Support Persons

You will need to identify a friend, family member, or support person to drive you to and from the hospital for your surgery. You may also need someone to stay with you at home for at least the first day or two after your surgery to assist you with personal care, meals, cleaning, and necessary errands. Depending on your condition, the type of surgery, and your individual circumstances, you may need to arrange for professional home care for a longer period of time.

Preparing Your Home

It is a good idea to prepare your home for your post-operative recovery needs. You may be temporarily restricted from bending, stooping, or heavy lifting, so place necessary objects such as your telephone, food, toiletries and medicine within easy reach. You may also want to rearrange your furniture so that you don’t need to climb stairs, and remove rugs that might trip you. Depending on your condition, you may need to obtain special equipment for walking and bathing that your doctor, nurse or physical therapist can prescribe.

Recovery Plans

It is important that you have realistic expectations about your post-operative recovery. If you need to wear a brace after surgery, you may be fitted for it prior to your procedure. Our medical team will also discuss with you how long you may be hospitalized; what temporary or long-term restrictions you may have after surgery, and when you may be able to return to work or other activities.

Consent Forms

You will need to sign consent forms showing that you understand the proposed surgical procedure and that you agree to it. We will make sure that you understand your medical history; the type of surgical procedure suggested; the type of anesthesia we will use; the risks, benefits, and potential complications; and the expected plan for your hospitalization, post-operative pain management, rehabilitation and recovery.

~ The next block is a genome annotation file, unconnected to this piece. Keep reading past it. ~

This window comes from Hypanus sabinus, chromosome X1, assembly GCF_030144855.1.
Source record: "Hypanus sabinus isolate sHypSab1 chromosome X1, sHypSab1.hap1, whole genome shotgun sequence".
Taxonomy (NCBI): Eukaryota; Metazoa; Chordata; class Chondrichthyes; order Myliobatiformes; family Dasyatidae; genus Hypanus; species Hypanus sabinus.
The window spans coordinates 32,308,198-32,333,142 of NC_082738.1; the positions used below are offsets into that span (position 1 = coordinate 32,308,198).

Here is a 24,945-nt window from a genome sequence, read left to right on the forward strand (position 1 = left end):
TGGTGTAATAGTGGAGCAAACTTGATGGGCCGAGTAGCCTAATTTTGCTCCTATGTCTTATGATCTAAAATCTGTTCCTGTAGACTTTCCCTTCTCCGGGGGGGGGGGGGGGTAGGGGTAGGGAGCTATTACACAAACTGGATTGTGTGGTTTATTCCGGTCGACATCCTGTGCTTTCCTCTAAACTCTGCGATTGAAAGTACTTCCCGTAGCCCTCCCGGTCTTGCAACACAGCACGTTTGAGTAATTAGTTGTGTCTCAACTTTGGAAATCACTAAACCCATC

Final Pre-surgery Preparation

In the final days leading up to your surgery, you will receive detailed instructions from us about your medication schedule, blood donations, and how to prepare for your admission to the hospital. These instructions vary depending on your individual circumstances, but in general you may want to consider the following issues.

Blood Donations

Many patients choose to donate their own blood to be stored for their needs during surgery. Other patients obtain blood donations from family and friends with a compatible blood type. If you donate your own blood, you will need to plan your blood donations to begin two to four weeks prior to surgery.

Food and Medication Instructions

We will give you detailed instructions about your medication schedule prior to surgery, and what you may eat and drink. Often patients are not allowed to eat or drink anything after midnight on the night of surgery. Also, we will give you clear directions regarding certain medications such as blood thinners and anti-inflammatories that you might need to stop taking in the days or weeks leading up to surgery.

Hospital Admission

When you go the hospital for your surgery, it is a good idea to wear comfortable, loose-fitting clothes and shoes that are easy to take on and off. If you will be staying overnight in the hospital, bring a small bag with underwear, nightwear, slippers or loafers, and personal toiletries. If you will be wearing a brace after surgery, you will need a cotton t-shirt to wear under the brace. Leave your jewelry and watches at home, and remove your rings.

When you arrive at the hospital, you will be asked to change into a hospital gown. Your visitors will be asked to wait in the waiting area. Medical staff will review your vital signs and start an IV prior to taking you into surgery.

Conclusion

Although the prospect of surgery can be daunting, we are experienced in helping our patients through this process. If you have the time to prepare for your surgery physically and mentally, it can greatly enhance your overall sense of well-being and the outcome of your procedure. Be sure to listen to and follow our instructions so that you are ready for surgery, and don’t hesitate to ask us if you have any questions.

Treatment & Recovery

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Butterfly Foundation


With the Butterfly Foundation, Dr. Moulton and his colleagues teach spine surgery in communities that need it around the world. See a short video, then learn more about the foundation here.